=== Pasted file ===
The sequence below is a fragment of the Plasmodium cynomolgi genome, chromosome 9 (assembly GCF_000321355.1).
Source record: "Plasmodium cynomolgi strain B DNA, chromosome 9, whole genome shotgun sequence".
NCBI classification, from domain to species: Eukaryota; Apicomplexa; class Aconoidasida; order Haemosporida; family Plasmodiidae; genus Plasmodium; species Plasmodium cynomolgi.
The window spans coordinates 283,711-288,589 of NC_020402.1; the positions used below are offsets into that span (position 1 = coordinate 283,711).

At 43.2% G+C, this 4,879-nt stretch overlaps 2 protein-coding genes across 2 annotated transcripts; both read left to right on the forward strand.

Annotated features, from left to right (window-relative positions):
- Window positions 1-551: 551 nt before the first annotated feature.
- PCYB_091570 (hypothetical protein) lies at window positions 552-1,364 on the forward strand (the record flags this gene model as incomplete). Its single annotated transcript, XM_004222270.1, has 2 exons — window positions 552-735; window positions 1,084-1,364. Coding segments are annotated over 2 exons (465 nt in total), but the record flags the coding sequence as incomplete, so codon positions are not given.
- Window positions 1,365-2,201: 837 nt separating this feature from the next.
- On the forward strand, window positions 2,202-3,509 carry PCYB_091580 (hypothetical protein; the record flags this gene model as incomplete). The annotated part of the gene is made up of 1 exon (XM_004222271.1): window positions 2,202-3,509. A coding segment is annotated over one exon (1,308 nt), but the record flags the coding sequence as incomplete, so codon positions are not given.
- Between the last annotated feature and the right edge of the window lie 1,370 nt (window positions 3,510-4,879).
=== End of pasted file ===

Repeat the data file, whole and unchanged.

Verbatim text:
The sequence below is a fragment of the Plasmodium cynomolgi genome, chromosome 9 (assembly GCF_000321355.1).
Source record: "Plasmodium cynomolgi strain B DNA, chromosome 9, whole genome shotgun sequence".
NCBI classification, from domain to species: Eukaryota; Apicomplexa; class Aconoidasida; order Haemosporida; family Plasmodiidae; genus Plasmodium; species Plasmodium cynomolgi.
The window spans coordinates 283,711-288,589 of NC_020402.1; the positions used below are offsets into that span (position 1 = coordinate 283,711).

At 43.2% G+C, this 4,879-nt stretch overlaps 2 protein-coding genes across 2 annotated transcripts; both read left to right on the forward strand.

Annotated features, from left to right (window-relative positions):
- Window positions 1-551: 551 nt before the first annotated feature.
- PCYB_091570 (hypothetical protein) lies at window positions 552-1,364 on the forward strand (the record flags this gene model as incomplete). Its single annotated transcript, XM_004222270.1, has 2 exons — window positions 552-735; window positions 1,084-1,364. Coding segments are annotated over 2 exons (465 nt in total), but the record flags the coding sequence as incomplete, so codon positions are not given.
- Window positions 1,365-2,201: 837 nt separating this feature from the next.
- On the forward strand, window positions 2,202-3,509 carry PCYB_091580 (hypothetical protein; the record flags this gene model as incomplete). The annotated part of the gene is made up of 1 exon (XM_004222271.1): window positions 2,202-3,509. A coding segment is annotated over one exon (1,308 nt), but the record flags the coding sequence as incomplete, so codon positions are not given.
- Between the last annotated feature and the right edge of the window lie 1,370 nt (window positions 3,510-4,879).